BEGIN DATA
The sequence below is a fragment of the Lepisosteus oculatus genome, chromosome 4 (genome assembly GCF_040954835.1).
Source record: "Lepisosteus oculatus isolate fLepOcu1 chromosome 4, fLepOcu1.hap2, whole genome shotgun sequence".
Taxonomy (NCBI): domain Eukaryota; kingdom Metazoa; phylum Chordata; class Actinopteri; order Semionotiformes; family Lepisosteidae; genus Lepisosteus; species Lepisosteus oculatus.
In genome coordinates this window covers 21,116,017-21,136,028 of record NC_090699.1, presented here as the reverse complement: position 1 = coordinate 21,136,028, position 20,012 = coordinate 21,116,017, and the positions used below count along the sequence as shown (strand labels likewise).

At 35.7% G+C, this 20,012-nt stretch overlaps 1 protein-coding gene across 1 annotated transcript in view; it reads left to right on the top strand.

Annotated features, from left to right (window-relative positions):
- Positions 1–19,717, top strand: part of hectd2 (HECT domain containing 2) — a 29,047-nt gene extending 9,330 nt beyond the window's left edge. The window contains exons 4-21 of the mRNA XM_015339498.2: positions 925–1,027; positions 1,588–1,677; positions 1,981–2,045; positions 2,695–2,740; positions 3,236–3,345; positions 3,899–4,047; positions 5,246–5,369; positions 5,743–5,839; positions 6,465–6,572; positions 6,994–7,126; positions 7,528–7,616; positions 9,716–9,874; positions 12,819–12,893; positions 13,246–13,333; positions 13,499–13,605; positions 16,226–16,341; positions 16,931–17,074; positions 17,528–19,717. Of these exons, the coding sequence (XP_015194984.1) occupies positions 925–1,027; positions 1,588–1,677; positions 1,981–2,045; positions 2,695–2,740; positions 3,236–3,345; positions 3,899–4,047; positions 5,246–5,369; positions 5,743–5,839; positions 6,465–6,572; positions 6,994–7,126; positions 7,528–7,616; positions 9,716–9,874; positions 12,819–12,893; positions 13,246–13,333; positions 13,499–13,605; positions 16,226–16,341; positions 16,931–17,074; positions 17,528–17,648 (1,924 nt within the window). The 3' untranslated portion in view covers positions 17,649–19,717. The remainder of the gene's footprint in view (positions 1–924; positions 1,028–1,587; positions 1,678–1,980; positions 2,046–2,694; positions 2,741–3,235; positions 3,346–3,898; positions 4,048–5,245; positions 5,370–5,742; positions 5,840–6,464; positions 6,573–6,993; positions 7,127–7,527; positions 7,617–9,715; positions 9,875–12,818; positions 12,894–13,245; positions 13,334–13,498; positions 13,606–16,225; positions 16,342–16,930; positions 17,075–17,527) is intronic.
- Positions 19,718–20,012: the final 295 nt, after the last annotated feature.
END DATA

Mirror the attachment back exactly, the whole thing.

The sequence below is a fragment of the Lepisosteus oculatus genome, chromosome 4 (genome assembly GCF_040954835.1).
Source record: "Lepisosteus oculatus isolate fLepOcu1 chromosome 4, fLepOcu1.hap2, whole genome shotgun sequence".
Taxonomy (NCBI): domain Eukaryota; kingdom Metazoa; phylum Chordata; class Actinopteri; order Semionotiformes; family Lepisosteidae; genus Lepisosteus; species Lepisosteus oculatus.
In genome coordinates this window covers 21,116,017-21,136,028 of record NC_090699.1, presented here as the reverse complement: position 1 = coordinate 21,136,028, position 20,012 = coordinate 21,116,017, and the positions used below count along the sequence as shown (strand labels likewise).

At 35.7% G+C, this 20,012-nt stretch overlaps 1 protein-coding gene across 1 annotated transcript in view; it reads left to right on the top strand.

Annotated features, from left to right (window-relative positions):
- Positions 1–19,717, top strand: part of hectd2 (HECT domain containing 2) — a 29,047-nt gene extending 9,330 nt beyond the window's left edge. The window contains exons 4-21 of the mRNA XM_015339498.2: positions 925–1,027; positions 1,588–1,677; positions 1,981–2,045; positions 2,695–2,740; positions 3,236–3,345; positions 3,899–4,047; positions 5,246–5,369; positions 5,743–5,839; positions 6,465–6,572; positions 6,994–7,126; positions 7,528–7,616; positions 9,716–9,874; positions 12,819–12,893; positions 13,246–13,333; positions 13,499–13,605; positions 16,226–16,341; positions 16,931–17,074; positions 17,528–19,717. Of these exons, the coding sequence (XP_015194984.1) occupies positions 925–1,027; positions 1,588–1,677; positions 1,981–2,045; positions 2,695–2,740; positions 3,236–3,345; positions 3,899–4,047; positions 5,246–5,369; positions 5,743–5,839; positions 6,465–6,572; positions 6,994–7,126; positions 7,528–7,616; positions 9,716–9,874; positions 12,819–12,893; positions 13,246–13,333; positions 13,499–13,605; positions 16,226–16,341; positions 16,931–17,074; positions 17,528–17,648 (1,924 nt within the window). The 3' untranslated portion in view covers positions 17,649–19,717. The remainder of the gene's footprint in view (positions 1–924; positions 1,028–1,587; positions 1,678–1,980; positions 2,046–2,694; positions 2,741–3,235; positions 3,346–3,898; positions 4,048–5,245; positions 5,370–5,742; positions 5,840–6,464; positions 6,573–6,993; positions 7,127–7,527; positions 7,617–9,715; positions 9,875–12,818; positions 12,894–13,245; positions 13,334–13,498; positions 13,606–16,225; positions 16,342–16,930; positions 17,075–17,527) is intronic.
- Positions 19,718–20,012: the final 295 nt, after the last annotated feature.